Quantum Computing: Programming Model and Algorithms

Quantum Computing – Programming Model and Algorithms

To use Quantum computers, it is important to understand multiple things such as: their programming model, the quantum- mechanical effects like superposition, entanglement and tunneling that make them superior; how QCs exploit these quantum-mechanical effects to effectively improve computation in terms of time and energy consumption; and why it is imminent that quantum computers perform an operation that is intractable on a classical computer.  What are quantum algorithms, what classes of problems do they solve, and how are they different from classical algorithms?

Companies like IBM, DWave and Rigetti are offering cloud service to access this pricey hardware. It is about time we understand the programming model and try to implement some basic algorithms. The mathematical basis of QC was published decades ago (starting in the 1990s) and with the advent of these cloud services, it is now possible to finally create an application that can solve real world problems.

QC Programming Model

Define Qubit

Computation as we define it is basically the mapping of the states from input to output. A qubit is a two-dimensional system that is in a state of 0 or 1 or both.

If the qubit gets measured, it will return the classical bit value 0 with probability or bit value of 1 with probability of A qubit, or system of qubits, changes its state by going through a series of unitary transformations . The matrix U is unitary if the product of matrix and its transpose is identity matrix.

A qubit state evolves under the action of 2 x 2 matrix U according to :

The joint state of a system of qubits is described by a tensor product . A three qubit system with qubit being

As in classical computers, the basic operation is called Gates e.g. AND, OR , NOT gate. Similarly, QC has these basic operations as unitary transformation that is reversible. It means the number of input qubits will always be equal to number of output qubits. For example :

X gate  : quantum version of NOT gate

CNOT gate  : “controlled NOT” negates a target bit if and only if control bit is “1” .

Toffoli gate  : “controlled controlled NOT” is quantum (reversible) version of AND gate. It negates a target bit if and only if both control bits are “1”

A set of gates that together can execute all possible quantum computations is called universal gate set. The set of all unary, binary and CNOT gates form a universal gate set.i.e. {H, T, CNOT} .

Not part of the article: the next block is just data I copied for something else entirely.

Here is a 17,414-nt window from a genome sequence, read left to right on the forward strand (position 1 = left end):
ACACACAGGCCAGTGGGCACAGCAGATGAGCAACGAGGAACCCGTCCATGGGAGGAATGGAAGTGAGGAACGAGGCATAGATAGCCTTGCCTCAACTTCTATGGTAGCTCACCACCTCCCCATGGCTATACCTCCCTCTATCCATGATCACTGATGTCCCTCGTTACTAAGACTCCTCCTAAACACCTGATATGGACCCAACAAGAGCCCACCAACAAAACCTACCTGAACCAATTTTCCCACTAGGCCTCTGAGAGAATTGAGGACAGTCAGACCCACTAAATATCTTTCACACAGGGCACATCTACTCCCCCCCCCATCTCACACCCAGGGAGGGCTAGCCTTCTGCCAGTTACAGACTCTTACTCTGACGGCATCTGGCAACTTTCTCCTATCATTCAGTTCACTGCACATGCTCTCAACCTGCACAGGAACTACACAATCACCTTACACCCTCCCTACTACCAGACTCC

Commonly Used Quantum Gates

By using these gates, a quantum algorithm can be thought of in three steps:

  1. Encoding the data into the state of set of input qubits.
  2. A sequence of quantum gates is applied to input qubits.
  3. Measurement of one or more qubits to obtain classically interpretable results.

The two quantum effects that quantum algorithms exploit to outperform classical computers are :

  1. Superposition : Before measurement, each qubit is both basis state simultaneously with probability proportional to the amplitude of prefactor.
  2. Entanglement : a type of correlation that has no classical analog. When two particles are entangled their spin matches in all direction.

The main challenge in quantum algorithms is to leverage these two quantum effects. The fact that most known quantum algorithms are based on few paradigms is remarkable and perhaps surprising. These paradigms are :

  1. Quantum Fourier Transform (QFT)
  2. The Grover Operator (GO)
  3. The Harrow/Hassidim/Lloyd (HHL) method for linear systems
  4. Variational quantum eigenvalue solver (VQE)
  5. Direct Hamiltonian simulation (SIM)

We can find the following quantum algorithm details and their implementation in this arxiv article:

Quantum algorithms are often divided into three categories. Details can be found at Quantum Algorithm Zoo

There are some limitations of current Quantum computers. These limitations must be well understood to effectively design an algorithm.

Decoherence : Quantum computers lose their “quantumness” gradually and become more like a classical object. After decoherence has completely occurred a QC can no longer take advantage of these quantum effects of superposition and entanglement. This increases the noise in the system as quantum algorithms proceed in time. This limits the depth of the algorithm that can be applied.

Other important questions to consider are: What are available gate sets with which the user can state their algorithm? What physical gates are implemented? Which pair of qubits can two-qubit gates apply to? What are the sources of noise? Have thoughts on these? Let’s chat in the forums.